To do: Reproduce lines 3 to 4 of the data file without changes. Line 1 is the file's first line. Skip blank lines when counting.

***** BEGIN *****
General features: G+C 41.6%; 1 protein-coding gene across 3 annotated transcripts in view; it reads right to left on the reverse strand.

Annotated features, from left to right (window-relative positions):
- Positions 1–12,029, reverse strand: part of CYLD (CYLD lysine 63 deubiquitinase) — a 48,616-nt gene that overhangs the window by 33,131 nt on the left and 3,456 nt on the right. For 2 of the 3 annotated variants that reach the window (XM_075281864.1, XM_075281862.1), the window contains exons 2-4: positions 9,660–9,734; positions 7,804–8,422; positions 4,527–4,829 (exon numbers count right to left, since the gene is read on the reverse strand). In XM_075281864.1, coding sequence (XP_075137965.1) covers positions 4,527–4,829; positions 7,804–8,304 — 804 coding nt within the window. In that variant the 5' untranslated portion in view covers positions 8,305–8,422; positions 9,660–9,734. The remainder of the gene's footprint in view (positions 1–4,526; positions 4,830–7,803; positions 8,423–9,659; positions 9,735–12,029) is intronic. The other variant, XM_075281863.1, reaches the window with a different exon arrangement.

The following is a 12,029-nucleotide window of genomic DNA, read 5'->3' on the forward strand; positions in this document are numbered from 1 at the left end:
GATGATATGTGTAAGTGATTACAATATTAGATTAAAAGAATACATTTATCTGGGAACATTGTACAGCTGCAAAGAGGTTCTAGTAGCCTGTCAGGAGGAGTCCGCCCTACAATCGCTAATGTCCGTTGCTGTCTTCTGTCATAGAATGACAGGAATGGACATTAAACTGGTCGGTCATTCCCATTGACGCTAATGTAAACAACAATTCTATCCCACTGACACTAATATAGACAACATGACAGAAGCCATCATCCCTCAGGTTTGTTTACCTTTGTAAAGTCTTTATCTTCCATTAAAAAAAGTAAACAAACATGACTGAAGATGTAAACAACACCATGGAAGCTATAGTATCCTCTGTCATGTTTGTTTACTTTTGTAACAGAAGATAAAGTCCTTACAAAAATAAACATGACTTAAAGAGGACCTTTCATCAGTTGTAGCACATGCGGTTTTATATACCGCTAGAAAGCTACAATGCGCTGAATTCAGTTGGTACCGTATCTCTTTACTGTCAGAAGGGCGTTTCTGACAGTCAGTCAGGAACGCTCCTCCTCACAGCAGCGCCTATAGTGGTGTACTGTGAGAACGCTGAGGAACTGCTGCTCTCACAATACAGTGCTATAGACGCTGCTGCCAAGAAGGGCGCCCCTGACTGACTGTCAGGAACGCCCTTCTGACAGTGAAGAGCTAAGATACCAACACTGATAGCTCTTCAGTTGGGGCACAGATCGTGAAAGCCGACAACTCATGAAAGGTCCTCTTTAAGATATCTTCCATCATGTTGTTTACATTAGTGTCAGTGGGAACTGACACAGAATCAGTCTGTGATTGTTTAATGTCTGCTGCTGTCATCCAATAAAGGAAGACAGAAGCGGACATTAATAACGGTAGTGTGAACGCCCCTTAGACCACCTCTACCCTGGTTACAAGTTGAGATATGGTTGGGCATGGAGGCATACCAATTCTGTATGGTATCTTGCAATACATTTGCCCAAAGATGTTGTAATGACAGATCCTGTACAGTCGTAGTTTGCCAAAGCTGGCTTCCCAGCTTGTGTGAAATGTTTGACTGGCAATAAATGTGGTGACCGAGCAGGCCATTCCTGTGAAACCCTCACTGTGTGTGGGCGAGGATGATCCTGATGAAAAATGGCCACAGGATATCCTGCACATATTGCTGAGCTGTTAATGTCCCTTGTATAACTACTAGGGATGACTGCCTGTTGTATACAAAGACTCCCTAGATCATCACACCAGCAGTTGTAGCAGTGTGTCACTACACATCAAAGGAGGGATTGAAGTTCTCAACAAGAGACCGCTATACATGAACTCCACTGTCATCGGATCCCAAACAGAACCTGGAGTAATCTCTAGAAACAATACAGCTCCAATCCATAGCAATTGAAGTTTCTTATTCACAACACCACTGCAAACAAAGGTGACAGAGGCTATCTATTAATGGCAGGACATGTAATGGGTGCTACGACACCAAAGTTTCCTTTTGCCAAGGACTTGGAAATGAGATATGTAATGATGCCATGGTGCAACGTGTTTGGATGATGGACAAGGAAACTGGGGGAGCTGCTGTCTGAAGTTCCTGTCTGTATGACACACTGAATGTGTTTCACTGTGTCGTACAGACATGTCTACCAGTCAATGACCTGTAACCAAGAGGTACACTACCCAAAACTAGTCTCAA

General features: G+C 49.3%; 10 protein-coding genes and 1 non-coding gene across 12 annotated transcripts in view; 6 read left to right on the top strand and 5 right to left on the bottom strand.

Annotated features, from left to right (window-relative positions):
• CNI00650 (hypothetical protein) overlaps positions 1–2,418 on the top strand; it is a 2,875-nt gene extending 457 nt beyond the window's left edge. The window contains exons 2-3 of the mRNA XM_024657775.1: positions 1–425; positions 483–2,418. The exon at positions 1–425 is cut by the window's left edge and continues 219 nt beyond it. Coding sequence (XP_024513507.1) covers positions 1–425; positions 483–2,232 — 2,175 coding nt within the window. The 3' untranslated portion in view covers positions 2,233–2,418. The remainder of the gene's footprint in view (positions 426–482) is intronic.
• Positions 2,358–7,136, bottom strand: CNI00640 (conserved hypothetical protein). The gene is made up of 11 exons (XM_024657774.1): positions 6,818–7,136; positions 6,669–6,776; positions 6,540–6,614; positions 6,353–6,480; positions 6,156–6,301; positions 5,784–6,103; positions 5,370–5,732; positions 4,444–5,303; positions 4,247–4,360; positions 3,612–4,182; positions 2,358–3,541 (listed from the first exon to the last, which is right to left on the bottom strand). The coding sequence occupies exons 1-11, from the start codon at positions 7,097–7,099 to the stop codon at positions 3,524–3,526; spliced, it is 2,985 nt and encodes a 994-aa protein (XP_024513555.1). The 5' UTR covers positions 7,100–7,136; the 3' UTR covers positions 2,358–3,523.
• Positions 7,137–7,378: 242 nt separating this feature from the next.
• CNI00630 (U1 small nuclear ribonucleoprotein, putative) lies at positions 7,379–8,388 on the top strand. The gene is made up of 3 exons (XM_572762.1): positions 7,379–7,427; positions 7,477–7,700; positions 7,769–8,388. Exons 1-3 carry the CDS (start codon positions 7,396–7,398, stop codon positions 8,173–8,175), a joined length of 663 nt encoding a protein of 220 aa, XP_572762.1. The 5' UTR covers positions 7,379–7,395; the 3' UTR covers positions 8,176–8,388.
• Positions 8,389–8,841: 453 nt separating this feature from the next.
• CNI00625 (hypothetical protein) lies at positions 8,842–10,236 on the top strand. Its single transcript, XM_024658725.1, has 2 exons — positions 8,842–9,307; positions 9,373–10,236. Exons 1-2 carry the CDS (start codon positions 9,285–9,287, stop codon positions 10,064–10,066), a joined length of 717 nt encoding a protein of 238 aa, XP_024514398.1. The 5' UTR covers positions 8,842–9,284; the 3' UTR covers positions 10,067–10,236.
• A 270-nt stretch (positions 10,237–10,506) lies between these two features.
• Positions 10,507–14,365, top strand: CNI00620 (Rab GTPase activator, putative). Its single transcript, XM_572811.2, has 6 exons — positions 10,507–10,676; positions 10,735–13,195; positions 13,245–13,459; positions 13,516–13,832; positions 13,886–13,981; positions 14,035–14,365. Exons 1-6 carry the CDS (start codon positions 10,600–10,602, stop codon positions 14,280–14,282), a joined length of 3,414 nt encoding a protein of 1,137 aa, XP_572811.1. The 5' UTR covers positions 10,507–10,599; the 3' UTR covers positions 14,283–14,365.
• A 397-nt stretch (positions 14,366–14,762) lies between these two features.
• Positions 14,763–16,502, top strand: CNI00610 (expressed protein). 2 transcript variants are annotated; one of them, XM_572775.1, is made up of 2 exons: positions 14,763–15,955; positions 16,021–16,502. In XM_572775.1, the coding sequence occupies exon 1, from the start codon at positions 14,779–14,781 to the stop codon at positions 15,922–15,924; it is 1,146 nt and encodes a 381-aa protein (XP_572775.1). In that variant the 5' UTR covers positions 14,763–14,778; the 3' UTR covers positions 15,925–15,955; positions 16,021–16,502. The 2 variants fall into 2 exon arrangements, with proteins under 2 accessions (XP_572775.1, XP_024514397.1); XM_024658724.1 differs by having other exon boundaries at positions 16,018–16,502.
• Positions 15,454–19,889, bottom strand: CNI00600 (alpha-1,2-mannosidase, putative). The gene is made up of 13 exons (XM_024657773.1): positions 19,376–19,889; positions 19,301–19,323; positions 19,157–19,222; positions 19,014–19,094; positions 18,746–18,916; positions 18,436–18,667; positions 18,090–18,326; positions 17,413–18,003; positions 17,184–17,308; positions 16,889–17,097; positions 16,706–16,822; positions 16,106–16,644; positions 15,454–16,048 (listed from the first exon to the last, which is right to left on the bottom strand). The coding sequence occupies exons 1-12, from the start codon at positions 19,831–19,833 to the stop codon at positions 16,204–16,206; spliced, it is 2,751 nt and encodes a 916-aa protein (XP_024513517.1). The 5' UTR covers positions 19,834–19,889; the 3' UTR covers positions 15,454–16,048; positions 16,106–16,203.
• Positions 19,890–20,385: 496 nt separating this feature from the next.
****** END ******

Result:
- Positions 1–12,029, reverse strand: part of CYLD (CYLD lysine 63 deubiquitinase) — a 48,616-nt gene that overhangs the window by 33,131 nt on the left and 3,456 nt on the right. For 2 of the 3 annotated variants that reach the window (XM_075281864.1, XM_075281862.1), the window contains exons 2-4: positions 9,660–9,734; positions 7,804–8,422; positions 4,527–4,829 (exon numbers count right to left, since the gene is read on the reverse strand). In XM_075281864.1, coding sequence (XP_075137965.1) covers positions 4,527–4,829; positions 7,804–8,304 — 804 coding nt within the window. In that variant the 5' untranslated portion in view covers positions 8,305–8,422; positions 9,660–9,734. The remainder of the gene's footprint in view (positions 1–4,526; positions 4,830–7,803; positions 8,423–9,659; positions 9,735–12,029) is intronic. The other variant, XM_075281863.1, reaches the window with a different exon arrangement.

The following is a 12,029-nucleotide window of genomic DNA, read 5'->3' on the forward strand; positions in this document are numbered from 1 at the left end: